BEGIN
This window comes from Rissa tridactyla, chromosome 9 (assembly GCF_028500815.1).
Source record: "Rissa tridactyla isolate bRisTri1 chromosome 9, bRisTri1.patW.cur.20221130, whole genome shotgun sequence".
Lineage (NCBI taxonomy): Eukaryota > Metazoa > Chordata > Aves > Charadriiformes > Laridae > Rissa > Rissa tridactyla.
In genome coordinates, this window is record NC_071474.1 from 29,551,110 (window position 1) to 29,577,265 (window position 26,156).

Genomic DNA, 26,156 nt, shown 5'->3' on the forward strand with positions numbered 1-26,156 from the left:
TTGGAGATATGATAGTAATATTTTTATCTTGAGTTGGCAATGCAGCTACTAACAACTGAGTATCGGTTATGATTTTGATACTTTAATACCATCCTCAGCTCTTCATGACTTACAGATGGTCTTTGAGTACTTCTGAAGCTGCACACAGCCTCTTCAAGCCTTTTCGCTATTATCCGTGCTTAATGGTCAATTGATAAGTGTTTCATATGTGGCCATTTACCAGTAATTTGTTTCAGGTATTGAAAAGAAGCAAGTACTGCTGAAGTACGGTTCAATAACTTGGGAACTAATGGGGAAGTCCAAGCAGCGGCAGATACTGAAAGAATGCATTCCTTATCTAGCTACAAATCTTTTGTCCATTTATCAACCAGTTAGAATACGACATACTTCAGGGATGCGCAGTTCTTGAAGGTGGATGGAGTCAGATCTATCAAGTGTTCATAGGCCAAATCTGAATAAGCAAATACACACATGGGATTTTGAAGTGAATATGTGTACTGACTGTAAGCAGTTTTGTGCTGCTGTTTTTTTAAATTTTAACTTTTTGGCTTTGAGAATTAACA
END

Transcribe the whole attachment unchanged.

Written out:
This window comes from Rissa tridactyla, chromosome 9 (assembly GCF_028500815.1).
Source record: "Rissa tridactyla isolate bRisTri1 chromosome 9, bRisTri1.patW.cur.20221130, whole genome shotgun sequence".
Lineage (NCBI taxonomy): Eukaryota > Metazoa > Chordata > Aves > Charadriiformes > Laridae > Rissa > Rissa tridactyla.
In genome coordinates, this window is record NC_071474.1 from 29,551,110 (window position 1) to 29,577,265 (window position 26,156).

Genomic DNA, 26,156 nt, shown 5'->3' on the forward strand with positions numbered 1-26,156 from the left:
TTGGAGATATGATAGTAATATTTTTATCTTGAGTTGGCAATGCAGCTACTAACAACTGAGTATCGGTTATGATTTTGATACTTTAATACCATCCTCAGCTCTTCATGACTTACAGATGGTCTTTGAGTACTTCTGAAGCTGCACACAGCCTCTTCAAGCCTTTTCGCTATTATCCGTGCTTAATGGTCAATTGATAAGTGTTTCATATGTGGCCATTTACCAGTAATTTGTTTCAGGTATTGAAAAGAAGCAAGTACTGCTGAAGTACGGTTCAATAACTTGGGAACTAATGGGGAAGTCCAAGCAGCGGCAGATACTGAAAGAATGCATTCCTTATCTAGCTACAAATCTTTTGTCCATTTATCAACCAGTTAGAATACGACATACTTCAGGGATGCGCAGTTCTTGAAGGTGGATGGAGTCAGATCTATCAAGTGTTCATAGGCCAAATCTGAATAAGCAAATACACACATGGGATTTTGAAGTGAATATGTGTACTGACTGTAAGCAGTTTTGTGCTGCTGTTTTTTTAAATTTTAACTTTTTGGCTTTGAGAATTAACA